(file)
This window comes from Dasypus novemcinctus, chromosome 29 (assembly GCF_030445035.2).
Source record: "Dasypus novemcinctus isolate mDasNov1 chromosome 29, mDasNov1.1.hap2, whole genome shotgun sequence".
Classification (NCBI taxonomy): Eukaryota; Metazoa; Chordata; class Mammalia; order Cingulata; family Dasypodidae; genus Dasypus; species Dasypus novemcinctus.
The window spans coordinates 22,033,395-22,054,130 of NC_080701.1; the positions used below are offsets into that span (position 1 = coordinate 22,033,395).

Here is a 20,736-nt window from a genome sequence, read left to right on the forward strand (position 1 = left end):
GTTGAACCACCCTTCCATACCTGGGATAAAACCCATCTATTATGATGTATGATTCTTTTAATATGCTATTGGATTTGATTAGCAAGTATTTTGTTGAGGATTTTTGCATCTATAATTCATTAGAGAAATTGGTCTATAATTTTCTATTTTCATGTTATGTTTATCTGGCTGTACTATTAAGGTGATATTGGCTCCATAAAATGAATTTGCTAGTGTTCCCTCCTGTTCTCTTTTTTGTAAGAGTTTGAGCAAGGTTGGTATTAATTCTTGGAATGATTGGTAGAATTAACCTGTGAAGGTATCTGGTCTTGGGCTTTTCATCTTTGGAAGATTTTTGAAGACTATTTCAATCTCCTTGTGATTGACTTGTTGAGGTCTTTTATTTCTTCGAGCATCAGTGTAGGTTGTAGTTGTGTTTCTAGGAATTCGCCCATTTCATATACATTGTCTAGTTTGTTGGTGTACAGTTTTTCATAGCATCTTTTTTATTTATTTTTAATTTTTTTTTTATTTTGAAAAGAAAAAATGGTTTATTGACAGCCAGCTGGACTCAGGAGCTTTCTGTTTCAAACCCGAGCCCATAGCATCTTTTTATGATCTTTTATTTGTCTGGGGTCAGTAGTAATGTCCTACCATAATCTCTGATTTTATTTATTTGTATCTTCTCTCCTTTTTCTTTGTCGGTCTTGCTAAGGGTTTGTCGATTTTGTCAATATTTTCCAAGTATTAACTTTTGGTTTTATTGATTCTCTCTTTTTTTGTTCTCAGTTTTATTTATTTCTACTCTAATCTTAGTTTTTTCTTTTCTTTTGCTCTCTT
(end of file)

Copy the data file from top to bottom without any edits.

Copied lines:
This window comes from Dasypus novemcinctus, chromosome 29 (assembly GCF_030445035.2).
Source record: "Dasypus novemcinctus isolate mDasNov1 chromosome 29, mDasNov1.1.hap2, whole genome shotgun sequence".
Classification (NCBI taxonomy): Eukaryota; Metazoa; Chordata; class Mammalia; order Cingulata; family Dasypodidae; genus Dasypus; species Dasypus novemcinctus.
The window spans coordinates 22,033,395-22,054,130 of NC_080701.1; the positions used below are offsets into that span (position 1 = coordinate 22,033,395).

Here is a 20,736-nt window from a genome sequence, read left to right on the forward strand (position 1 = left end):
GTTGAACCACCCTTCCATACCTGGGATAAAACCCATCTATTATGATGTATGATTCTTTTAATATGCTATTGGATTTGATTAGCAAGTATTTTGTTGAGGATTTTTGCATCTATAATTCATTAGAGAAATTGGTCTATAATTTTCTATTTTCATGTTATGTTTATCTGGCTGTACTATTAAGGTGATATTGGCTCCATAAAATGAATTTGCTAGTGTTCCCTCCTGTTCTCTTTTTTGTAAGAGTTTGAGCAAGGTTGGTATTAATTCTTGGAATGATTGGTAGAATTAACCTGTGAAGGTATCTGGTCTTGGGCTTTTCATCTTTGGAAGATTTTTGAAGACTATTTCAATCTCCTTGTGATTGACTTGTTGAGGTCTTTTATTTCTTCGAGCATCAGTGTAGGTTGTAGTTGTGTTTCTAGGAATTCGCCCATTTCATATACATTGTCTAGTTTGTTGGTGTACAGTTTTTCATAGCATCTTTTTTATTTATTTTTAATTTTTTTTTTATTTTGAAAAGAAAAAATGGTTTATTGACAGCCAGCTGGACTCAGGAGCTTTCTGTTTCAAACCCGAGCCCATAGCATCTTTTTATGATCTTTTATTTGTCTGGGGTCAGTAGTAATGTCCTACCATAATCTCTGATTTTATTTATTTGTATCTTCTCTCCTTTTTCTTTGTCGGTCTTGCTAAGGGTTTGTCGATTTTGTCAATATTTTCCAAGTATTAACTTTTGGTTTTATTGATTCTCTCTTTTTTTGTTCTCAGTTTTATTTATTTCTACTCTAATCTTAGTTTTTTCTTTTCTTTTGCTCTCTT